In the new Starz series The Rook, Myfanwy Thomas wakes up with no memory of who she is and no explanation for the circle of dead bodies around her. When Myfanwy discovers she’s a high ranking official in Britain’s secret service for people with paranormal abilities, she’ll have to navigate the dangerous and complex world of the agency to uncover who wiped her memory and why.
The series premieres Sunday, June 30, at 8 p.m. ET/PT. If you don’t have cable or Starz, you can watch episodes of The Rook either live or on demand on your computer, phone or streaming device by signing up for one of the following live-TV streaming services:
If you have Amazon Prime or want to start a free 30-day trial of Amazon Prime, you can watch live and on-demand Starz content through the Starz Amazon Channel, which also comes with a free 7-day trial.
Once you’re signed up for both Amazon Prime and the Starz channel, you can then watch The Rook episodes live as they air on your computer via the Amazon website, or on your phone (Android and iPhone compatible), tablet, Roku, Amazon Fire TV, Fire TV Stick, Apple TV, Xbox One, PlayStation 4 or another streaming device via the Amazon Video app.
If you don’t watch live, the Amazon Starz Channel also comes with Starz’s complete on-demand library, which will include The Rook episodes as soon as they first air live.
Whether you already have a Sling TV account or you want to start a free trial of Sling TV, Starz is available as an add-on to either the “Sling Orange” or “Sling Blue” package.
Once signed up, you can watch episodes of The Rook live as they air on your computer via the Sling TV website, or on your phone, tablet or streaming device via the Sling TV app.
If you don’t watch live, the Sling Starz Channel also comes with Starz’s complete on-demand library, which will include The Rook episodes as soon as they first air live.
‘The Rook’ Series Premiere Preview
Starz’s new series will combine espionage elements with the paranormal as Myfanwy Thomas attempts to crack why she woke up beside London’s Millennium Bridge with a slew of dead bodies and no memory of who she is. Welcome to The Rook, adapted from the novel by Daniel O’Malley and co-produced by playwrights and screenwriters Sam Holcroft and Al Muriel.
Emma Greenwell stars as the series’ protagonist, a high-ranking official in the Checquy, Britain’s “last truly secret service for people with paranormal abilities.” Myfanwy will have to traverse dangerous territory as she attempts to reclaim her life, but the seedy world of the agency stands in her way as she attempts to figure out who wiped her memory and why she’s a target. The show’s first season is set to air eight episodes.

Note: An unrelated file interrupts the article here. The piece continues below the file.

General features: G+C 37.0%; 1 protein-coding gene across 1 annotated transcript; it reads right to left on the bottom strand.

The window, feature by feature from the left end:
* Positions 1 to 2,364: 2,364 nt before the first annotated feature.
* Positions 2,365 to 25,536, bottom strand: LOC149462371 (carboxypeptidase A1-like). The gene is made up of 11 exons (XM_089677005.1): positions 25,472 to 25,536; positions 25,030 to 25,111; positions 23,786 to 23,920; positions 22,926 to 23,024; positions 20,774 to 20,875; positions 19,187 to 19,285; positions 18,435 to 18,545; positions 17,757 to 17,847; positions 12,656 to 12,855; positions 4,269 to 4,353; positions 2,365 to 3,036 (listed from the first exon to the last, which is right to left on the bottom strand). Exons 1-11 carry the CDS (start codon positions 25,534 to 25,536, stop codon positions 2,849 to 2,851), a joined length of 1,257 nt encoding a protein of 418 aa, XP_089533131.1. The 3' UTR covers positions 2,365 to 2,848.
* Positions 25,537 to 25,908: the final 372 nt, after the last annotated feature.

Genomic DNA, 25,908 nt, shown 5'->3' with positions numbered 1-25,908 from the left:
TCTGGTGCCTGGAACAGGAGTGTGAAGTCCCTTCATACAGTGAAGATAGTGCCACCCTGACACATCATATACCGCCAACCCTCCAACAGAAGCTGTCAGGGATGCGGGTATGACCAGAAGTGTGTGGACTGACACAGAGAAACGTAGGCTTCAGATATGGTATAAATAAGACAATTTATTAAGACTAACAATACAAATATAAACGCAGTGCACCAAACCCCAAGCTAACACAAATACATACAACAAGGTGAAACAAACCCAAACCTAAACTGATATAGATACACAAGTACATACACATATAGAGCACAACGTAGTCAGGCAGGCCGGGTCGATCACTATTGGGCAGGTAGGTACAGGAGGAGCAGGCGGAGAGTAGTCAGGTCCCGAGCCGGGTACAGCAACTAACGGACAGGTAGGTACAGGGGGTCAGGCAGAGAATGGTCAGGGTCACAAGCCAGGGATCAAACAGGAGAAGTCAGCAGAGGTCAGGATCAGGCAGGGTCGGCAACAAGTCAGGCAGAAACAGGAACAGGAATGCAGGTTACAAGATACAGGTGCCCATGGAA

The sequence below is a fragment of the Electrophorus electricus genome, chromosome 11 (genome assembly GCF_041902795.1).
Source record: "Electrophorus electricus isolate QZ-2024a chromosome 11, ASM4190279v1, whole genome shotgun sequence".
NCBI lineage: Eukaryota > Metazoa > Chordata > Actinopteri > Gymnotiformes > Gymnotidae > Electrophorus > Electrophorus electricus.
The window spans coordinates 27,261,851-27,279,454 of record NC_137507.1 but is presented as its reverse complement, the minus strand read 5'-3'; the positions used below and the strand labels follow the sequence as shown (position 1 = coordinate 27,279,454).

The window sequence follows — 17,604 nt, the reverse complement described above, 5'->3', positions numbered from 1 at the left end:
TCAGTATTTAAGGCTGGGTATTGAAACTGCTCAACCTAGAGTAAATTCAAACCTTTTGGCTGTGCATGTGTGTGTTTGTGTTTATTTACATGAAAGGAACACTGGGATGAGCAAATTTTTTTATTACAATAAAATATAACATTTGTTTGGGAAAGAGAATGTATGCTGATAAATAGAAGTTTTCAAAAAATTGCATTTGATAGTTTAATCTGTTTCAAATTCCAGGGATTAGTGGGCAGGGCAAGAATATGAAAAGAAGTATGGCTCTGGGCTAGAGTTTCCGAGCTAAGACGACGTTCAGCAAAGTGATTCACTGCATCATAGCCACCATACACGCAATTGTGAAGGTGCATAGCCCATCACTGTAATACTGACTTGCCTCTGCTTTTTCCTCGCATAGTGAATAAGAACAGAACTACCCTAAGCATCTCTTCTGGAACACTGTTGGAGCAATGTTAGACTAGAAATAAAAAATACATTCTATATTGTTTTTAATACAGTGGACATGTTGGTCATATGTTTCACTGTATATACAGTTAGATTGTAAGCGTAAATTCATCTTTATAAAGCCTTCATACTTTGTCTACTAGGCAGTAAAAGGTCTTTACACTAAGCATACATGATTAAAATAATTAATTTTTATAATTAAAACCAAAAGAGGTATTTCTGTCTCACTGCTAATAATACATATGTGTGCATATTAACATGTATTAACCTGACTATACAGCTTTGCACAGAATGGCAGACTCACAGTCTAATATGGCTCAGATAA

Co-starring in The Rook are Joely Richardson, Olivia Munn, Adrian Lester, Ronan Rafter, Catherine Steadman, Jon Fletcher, Shelley Conn, and James D’Arcy. Munn, who plays Monica Reed, a U.S. agent who works with the British secret service, teased Indiewire with a bit of insider knowledge. “Being a part of the U.S. division, it’s not normal for [Monica] to just pop over to the British side. It’s uninvited, but she has a very personal drive to figure out what’s going on with something related to someone she loves very much, but that opens up Pandora’s Box to all the other corruption and collusion,” Munn said.
“What’s fun about this show is these are things I think people can learn to enhance within themselves,” Munn continued. “We think that our limits go to a certain level because that’s what we’ve allowed ourselves to go to as human beings, but there are a lot of people who have pushed themselves further.”
Though she adapted the book to series, Twilight creator and author Stephenie Meyer exited the project last year after some pesky ol’ creative differences sprouted up between her and producers. Lisa Zwerling (Betrayal) and Karyn Usher (Bones) stepped into the spy thriller to hold down the fort as the series’ new showrunners.
Reviews have already begun flooding in. “The Rook is a very slick series with some solid action and very rich style,” wrote Merrill Barr for Forbes. “It also has enough of a sense of pacing to not feel overdone – which feels like the biggest sticking point for a lot of high-end premium cable series these days.”
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